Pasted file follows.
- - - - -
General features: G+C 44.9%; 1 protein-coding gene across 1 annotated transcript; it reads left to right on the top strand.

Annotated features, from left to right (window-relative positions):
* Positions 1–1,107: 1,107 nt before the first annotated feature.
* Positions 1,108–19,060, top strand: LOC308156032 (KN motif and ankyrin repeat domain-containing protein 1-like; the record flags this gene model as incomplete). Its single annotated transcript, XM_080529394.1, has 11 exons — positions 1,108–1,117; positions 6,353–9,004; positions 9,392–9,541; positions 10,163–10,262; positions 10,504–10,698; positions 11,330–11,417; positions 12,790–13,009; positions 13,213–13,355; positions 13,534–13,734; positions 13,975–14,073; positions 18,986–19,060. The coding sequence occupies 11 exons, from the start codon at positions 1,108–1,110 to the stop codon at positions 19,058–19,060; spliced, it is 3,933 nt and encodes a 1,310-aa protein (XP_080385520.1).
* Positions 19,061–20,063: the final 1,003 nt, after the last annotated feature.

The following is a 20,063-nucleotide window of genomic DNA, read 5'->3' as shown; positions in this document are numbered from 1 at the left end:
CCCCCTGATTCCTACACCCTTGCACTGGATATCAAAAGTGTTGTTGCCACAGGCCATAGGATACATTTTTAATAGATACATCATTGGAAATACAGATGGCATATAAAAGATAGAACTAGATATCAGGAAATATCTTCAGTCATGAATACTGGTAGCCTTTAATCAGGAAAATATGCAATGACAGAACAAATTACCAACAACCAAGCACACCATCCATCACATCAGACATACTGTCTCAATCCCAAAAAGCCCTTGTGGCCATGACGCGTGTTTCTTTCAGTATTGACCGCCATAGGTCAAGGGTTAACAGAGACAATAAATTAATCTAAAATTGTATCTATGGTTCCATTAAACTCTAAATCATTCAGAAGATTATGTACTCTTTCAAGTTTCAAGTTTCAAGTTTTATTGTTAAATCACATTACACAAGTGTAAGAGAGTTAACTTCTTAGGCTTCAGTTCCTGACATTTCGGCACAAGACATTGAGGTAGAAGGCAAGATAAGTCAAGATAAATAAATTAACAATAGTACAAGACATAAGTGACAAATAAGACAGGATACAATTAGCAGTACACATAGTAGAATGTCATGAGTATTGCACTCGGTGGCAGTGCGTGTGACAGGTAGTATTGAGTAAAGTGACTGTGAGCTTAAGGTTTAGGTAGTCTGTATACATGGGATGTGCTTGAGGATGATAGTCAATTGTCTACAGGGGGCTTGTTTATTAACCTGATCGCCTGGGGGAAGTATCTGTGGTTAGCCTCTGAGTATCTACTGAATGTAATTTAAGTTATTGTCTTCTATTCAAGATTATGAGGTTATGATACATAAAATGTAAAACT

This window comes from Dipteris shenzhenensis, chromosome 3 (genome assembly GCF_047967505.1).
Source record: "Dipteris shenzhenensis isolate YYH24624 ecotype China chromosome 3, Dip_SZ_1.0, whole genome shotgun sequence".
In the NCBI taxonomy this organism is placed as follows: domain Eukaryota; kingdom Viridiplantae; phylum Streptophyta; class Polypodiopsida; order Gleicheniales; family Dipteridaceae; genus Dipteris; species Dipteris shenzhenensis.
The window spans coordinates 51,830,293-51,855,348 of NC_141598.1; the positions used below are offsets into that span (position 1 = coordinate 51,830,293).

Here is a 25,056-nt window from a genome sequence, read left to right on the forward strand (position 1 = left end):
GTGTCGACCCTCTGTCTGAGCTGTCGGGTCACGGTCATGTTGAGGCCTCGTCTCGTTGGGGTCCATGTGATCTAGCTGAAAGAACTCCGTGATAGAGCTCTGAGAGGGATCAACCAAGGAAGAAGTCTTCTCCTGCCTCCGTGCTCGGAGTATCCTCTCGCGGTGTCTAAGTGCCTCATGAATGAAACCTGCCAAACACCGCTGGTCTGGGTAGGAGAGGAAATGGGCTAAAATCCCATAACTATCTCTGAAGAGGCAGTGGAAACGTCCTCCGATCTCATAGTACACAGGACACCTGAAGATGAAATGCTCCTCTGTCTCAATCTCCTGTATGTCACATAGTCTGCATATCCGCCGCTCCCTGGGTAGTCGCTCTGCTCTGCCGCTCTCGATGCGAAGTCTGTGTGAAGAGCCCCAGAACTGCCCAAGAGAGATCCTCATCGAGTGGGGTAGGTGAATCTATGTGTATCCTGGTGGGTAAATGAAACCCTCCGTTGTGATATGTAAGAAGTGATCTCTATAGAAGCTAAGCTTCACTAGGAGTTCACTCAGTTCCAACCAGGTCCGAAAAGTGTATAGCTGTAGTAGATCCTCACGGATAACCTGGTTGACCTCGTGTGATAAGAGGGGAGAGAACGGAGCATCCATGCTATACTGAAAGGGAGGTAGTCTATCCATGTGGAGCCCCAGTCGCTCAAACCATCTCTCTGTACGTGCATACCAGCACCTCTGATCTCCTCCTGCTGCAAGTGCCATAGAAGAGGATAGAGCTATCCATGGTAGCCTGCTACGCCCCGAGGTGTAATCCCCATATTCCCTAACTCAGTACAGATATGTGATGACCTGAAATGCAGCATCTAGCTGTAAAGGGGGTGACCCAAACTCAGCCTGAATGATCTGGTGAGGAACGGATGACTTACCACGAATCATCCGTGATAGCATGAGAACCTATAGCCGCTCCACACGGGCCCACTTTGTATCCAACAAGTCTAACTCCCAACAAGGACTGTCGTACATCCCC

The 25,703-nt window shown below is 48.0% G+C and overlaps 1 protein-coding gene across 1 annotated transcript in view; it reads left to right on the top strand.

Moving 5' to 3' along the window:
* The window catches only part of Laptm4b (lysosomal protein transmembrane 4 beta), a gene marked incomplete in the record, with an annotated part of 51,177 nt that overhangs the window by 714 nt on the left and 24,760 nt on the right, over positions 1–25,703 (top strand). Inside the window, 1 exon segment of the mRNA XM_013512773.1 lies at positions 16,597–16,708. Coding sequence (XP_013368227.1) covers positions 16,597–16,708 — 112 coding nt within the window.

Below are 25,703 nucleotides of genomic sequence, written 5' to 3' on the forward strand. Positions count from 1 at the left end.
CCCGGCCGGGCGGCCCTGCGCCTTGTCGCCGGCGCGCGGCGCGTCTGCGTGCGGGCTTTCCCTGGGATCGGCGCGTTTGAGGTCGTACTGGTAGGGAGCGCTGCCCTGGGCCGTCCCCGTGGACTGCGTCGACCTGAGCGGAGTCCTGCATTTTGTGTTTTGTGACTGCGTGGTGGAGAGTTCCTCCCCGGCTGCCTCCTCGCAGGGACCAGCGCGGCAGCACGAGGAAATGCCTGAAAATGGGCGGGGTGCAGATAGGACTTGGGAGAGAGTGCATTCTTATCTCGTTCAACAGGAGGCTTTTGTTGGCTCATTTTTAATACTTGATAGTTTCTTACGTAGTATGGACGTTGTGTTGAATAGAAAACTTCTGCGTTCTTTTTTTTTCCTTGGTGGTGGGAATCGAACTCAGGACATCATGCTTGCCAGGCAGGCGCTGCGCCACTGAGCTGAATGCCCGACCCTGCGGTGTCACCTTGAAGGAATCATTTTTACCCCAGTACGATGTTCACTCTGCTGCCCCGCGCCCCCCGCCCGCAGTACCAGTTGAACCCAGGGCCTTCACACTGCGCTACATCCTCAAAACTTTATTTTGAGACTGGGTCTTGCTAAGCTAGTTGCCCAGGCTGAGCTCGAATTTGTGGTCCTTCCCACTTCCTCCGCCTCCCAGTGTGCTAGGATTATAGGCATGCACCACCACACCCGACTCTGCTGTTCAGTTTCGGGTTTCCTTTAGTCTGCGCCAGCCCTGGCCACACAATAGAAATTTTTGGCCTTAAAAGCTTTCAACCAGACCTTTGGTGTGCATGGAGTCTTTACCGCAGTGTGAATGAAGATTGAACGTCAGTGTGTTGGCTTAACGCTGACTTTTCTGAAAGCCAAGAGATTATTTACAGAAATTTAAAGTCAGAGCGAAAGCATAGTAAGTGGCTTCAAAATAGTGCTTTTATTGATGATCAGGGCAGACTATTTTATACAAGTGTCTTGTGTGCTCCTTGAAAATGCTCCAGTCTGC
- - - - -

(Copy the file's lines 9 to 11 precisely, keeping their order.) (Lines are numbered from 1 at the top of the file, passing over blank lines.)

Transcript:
Source record: "Dipteris shenzhenensis isolate YYH24624 ecotype China chromosome 3, Dip_SZ_1.0, whole genome shotgun sequence".
In the NCBI taxonomy this organism is placed as follows: domain Eukaryota; kingdom Viridiplantae; phylum Streptophyta; class Polypodiopsida; order Gleicheniales; family Dipteridaceae; genus Dipteris; species Dipteris shenzhenensis.
The window spans coordinates 51,830,293-51,855,348 of NC_141598.1; the positions used below are offsets into that span (position 1 = coordinate 51,830,293).